Most of what we know about World War II we learn from dry history books. But there are living memories of that mortal conflict, and PBS’ “My Grandparents’ War” brings us celebrity witnesses to that struggle.

Mark Rylance (“Wolf Hall,” “The Trial of the Chicago 7”) is among the actors in the series who retrace the perilous footsteps of their grandfathers during the war.

“When they discovered that both of my grandfathers were in Japanese prisoner of war camps — one in a civilian camp and one in a military camp — they contacted me and said, ‘You know, we would fly you there. But more importantly, we’ll put all of our researchers onto the question of what happened to them, if you are content with us to tell you that information in front of the camera.’”

Rylance, no stranger to the camera, quickly agreed. The filmmakers flew him to the site where his grandfather had fought the enemy on Christmas Eve and promised to follow up with more evidence about the event.


“I asked if I could bring my father with me. And though he only appears for a moment in the film, he was there with me at every occasion. And we were able to speak and weep together and laugh together and talk together during the whole thing. So who wouldn’t like that kind of experience in your life? It was very, very rich. The film’s just the kind of top part of the richness of it for me,” he says.

Rylance didn’t know his paternal grandfather, but was very close to his mother’s father.

“I spent a good number of weeks every summer, fortunately, with my grandmother and grandfather who retired to Kent,” he recalls.

“And though I was living in Milwaukee, Wisconsin, at the time … my parents would teach in the summer and fly us back to England and dump us at our grandparents’ house.

“So I knew my mother’s parents very well. I never met my father’s father. And didn’t know him at all. Nor did people speak about him much. My mother was upset with her father, my grandfather, because they had left her in boarding schools after the war,” he says.

“As, indeed, my father was left in boarding schools as well. And this was a very unhappy experience for my mother, that she was left in boarding schools, and at holidays dumped with relatives who she felt didn’t want her.”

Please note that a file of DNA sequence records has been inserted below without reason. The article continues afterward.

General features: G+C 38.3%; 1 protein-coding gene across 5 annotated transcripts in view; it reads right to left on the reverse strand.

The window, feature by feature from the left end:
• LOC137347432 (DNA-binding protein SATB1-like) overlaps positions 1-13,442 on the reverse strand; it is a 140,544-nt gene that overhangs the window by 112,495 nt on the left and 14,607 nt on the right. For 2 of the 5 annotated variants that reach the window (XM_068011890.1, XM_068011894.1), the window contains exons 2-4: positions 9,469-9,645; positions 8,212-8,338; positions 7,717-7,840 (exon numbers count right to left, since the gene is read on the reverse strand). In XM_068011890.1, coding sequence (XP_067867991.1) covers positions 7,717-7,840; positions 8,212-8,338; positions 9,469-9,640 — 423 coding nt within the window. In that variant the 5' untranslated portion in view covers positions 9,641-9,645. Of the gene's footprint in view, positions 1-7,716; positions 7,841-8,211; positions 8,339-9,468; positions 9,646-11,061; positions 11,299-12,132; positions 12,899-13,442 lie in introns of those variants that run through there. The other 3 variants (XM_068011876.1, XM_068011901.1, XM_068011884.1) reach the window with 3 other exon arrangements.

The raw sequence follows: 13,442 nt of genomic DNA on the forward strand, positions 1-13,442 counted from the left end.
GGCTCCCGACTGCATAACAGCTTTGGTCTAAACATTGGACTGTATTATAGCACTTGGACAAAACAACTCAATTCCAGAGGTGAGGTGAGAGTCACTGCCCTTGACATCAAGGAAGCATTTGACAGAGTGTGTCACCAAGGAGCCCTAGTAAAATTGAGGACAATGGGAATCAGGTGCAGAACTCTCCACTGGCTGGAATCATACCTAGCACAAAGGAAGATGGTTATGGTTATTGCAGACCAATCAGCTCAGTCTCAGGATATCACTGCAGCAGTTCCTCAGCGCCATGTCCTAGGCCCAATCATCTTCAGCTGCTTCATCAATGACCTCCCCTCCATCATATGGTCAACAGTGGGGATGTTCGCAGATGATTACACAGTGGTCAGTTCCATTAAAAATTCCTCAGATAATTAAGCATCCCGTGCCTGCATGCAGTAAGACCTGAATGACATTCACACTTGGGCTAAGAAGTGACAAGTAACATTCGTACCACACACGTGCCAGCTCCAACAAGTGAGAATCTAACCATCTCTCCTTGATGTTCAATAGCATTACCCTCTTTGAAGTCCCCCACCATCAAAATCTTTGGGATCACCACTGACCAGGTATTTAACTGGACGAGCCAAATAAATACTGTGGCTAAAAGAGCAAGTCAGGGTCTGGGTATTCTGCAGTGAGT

Rylance harbors tender memories of his maternal grandfather. “As a little boy, at the end of the day and the beginning of the day, he would go down to the orchard and open a kind of glass house he had there, which is in the film,” recalls Rylance, 61.

“A ruin of it is there still ... had grapes in it. So I would walk with him in the morning and the evening. And he was very, very, very kind and very fatherly to me, and I loved him very, very dearly. Very, very dearly. As I did and do my grandmother. He laughed a lot. He loved watching cricket, which I didn’t really understand, being a baseball player ...”

But his grandfather never spoke about the war, says Rylance. “And on Christmas Eve — I was with him that Christmas. He had a stroke on Christmas Eve and then died a few days later in his 80s, in 1980. I was 20. And of course, thanks to (the filmmaker) Tom and the film, I now know why he had a stroke on Christmas Eve. Because the Christmas Eve, the ‘Black Christmas’ of 1941, was absolutely horrifying.

“And I thought of all those Christmases that he must have always remembered in this terrible way when he was shot, and over 50% of his volunteer defense corps were killed around him. And he witnessed the atrocity that he witnessed ... He certainly was tested as a Christian. His faith was really tested as a man.”


Tom Anstiss, producer of the four-part series (which premiered in some markets on Sunday) says that Rylance was the first actor he approached.

“All I knew about Mark was that both of his grandfathers ... were prisoners of war. And that was what I felt was a very untold chapter of the war, and a very important chapter of the war. So I went to see Mark. And since I met Mark, I just went, ‘Wow, this is a story that must be told. This is a really important human story. And, frankly, there’s a feature film in there, let alone a TV documentary.’”

Rylance’s chapter airs April 11. Carey Mulligan and Kristen Scott Thomas will relate their grandparents’ stories on following episodes.

“We listened very carefully to all the actors about what was emotionally important to them and what was important to find out,” says Anstiss.

“And then we kind of plotted a journey on what we thought they wanted to know.”

They arrived at a unifying theme, says Anstiss. “It’s a combination of not just family history, but social history and political history. So their grandparents’ stories become the prism, if you like, from which they explore untold stories of World War II.”

Rylance agrees. “I think these big, major wars are very important to know about,” he says. “There’s obviously a very sharp end of damage done to people, including death or injury, physical, psychological, soulful, spiritual. But there are repercussions to generations as well.

“The ancient way right back to the Bible — to heal these things ... is to bear witness and to give witness and bear witness. It is the ancient talking remedy for all things — isn’t it — I think, to hear and to listen.”

Copyright 2021 Tribune Content Agency.


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